On the Subject of Doctors

By James Tate b. 1943 James Tate
I like to see doctors cough.
What kind of human being
would grab all your money
just when you're down?
I'm not saying they enjoy this:
"Sorry, Mr. Rodriguez, that's it,
no hope! You might as well
hand over your wallet." Hell no,
they'd rather be playing golf
and swapping jokes about our feet.

Some of them smoke marijuana
and are alcoholics, and their moral
turpitude is famous: who gets to see
most sex organs in the world? Not
poets. With the hours they keep
they need drugs more than anyone.
Germ city, there's no hope
looking down those fire-engine throats.
They're bound to get sick themselves
sometime; and I happen to be there
myself in a high fever
taking my plastic medicine seriously
with the doctors, who are dying.

James Tate, "On the Subject of Doctors" in Selected Poems © 1991 by James Tate and reprinted by permission of Wesleyan University Press.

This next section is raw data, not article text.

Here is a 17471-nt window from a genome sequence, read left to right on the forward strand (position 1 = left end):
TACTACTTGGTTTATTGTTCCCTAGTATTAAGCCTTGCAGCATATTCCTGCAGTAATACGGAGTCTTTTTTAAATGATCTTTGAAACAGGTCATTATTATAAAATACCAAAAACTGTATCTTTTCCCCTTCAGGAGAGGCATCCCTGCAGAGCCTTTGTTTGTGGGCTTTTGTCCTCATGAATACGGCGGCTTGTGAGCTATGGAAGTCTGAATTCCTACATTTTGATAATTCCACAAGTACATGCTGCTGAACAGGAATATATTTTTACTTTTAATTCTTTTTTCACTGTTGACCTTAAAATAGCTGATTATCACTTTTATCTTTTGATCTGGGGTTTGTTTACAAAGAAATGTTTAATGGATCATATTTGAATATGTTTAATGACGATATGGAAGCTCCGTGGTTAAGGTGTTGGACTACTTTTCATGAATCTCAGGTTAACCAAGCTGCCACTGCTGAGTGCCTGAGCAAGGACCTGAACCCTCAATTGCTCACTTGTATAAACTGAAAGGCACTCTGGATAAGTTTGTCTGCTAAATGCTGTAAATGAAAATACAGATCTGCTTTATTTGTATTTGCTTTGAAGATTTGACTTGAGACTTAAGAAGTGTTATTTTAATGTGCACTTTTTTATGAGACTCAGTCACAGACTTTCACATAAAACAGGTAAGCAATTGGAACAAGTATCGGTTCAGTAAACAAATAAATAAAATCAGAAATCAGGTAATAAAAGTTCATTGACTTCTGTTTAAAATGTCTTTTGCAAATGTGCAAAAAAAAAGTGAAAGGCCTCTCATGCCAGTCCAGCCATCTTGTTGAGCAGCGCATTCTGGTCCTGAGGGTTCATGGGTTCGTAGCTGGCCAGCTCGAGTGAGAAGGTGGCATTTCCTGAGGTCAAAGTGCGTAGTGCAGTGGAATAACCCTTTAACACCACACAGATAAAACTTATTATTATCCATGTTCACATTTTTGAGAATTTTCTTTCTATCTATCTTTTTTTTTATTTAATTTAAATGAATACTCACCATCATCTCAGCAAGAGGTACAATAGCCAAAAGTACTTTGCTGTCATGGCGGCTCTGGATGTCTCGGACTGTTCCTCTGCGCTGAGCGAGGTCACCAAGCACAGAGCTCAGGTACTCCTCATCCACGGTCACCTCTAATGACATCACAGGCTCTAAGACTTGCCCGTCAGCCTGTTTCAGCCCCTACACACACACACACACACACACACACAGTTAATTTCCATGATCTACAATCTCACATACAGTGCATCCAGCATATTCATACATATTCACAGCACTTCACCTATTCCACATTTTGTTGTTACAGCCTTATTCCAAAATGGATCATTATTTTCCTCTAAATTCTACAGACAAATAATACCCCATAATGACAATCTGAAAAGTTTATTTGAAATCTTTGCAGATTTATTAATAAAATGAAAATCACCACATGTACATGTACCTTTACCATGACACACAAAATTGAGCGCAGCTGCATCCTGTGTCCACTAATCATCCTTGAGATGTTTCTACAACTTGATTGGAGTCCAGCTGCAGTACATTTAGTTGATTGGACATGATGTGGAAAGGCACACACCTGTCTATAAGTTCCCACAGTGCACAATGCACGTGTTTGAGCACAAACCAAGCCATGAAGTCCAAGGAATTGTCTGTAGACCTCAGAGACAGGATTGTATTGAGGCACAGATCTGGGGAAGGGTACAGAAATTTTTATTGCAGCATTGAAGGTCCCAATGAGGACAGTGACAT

Source: Selected Poems (Wesleyan University Press, 1991)

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Poet James Tate b. 1943

POET’S REGION U.S., New England

Subjects Arts & Sciences, Sciences, Jobs & Working, Activities, Humor & Satire

 James  Tate

Biography

James Tate’s poems have been described as tragic, comic, absurdist, nihilistic, hopeful, haunting, lonely, and surreal. His many poetry collections include The Ghost Soldiers (2008); Worshipful Company of Fletchers (1994), which won the National Book Award; Selected Poems (1991), which won the Pulitzer Prize and the William Carlos Williams Award; Distance from Loved Ones (1990); Constant Defender (1983); Viper Jazz (1976); and . . .

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Poem Categorization

SUBJECT Arts & Sciences, Sciences, Jobs & Working, Activities, Humor & Satire

POET’S REGION U.S., New England

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Originally appeared in Poetry magazine.

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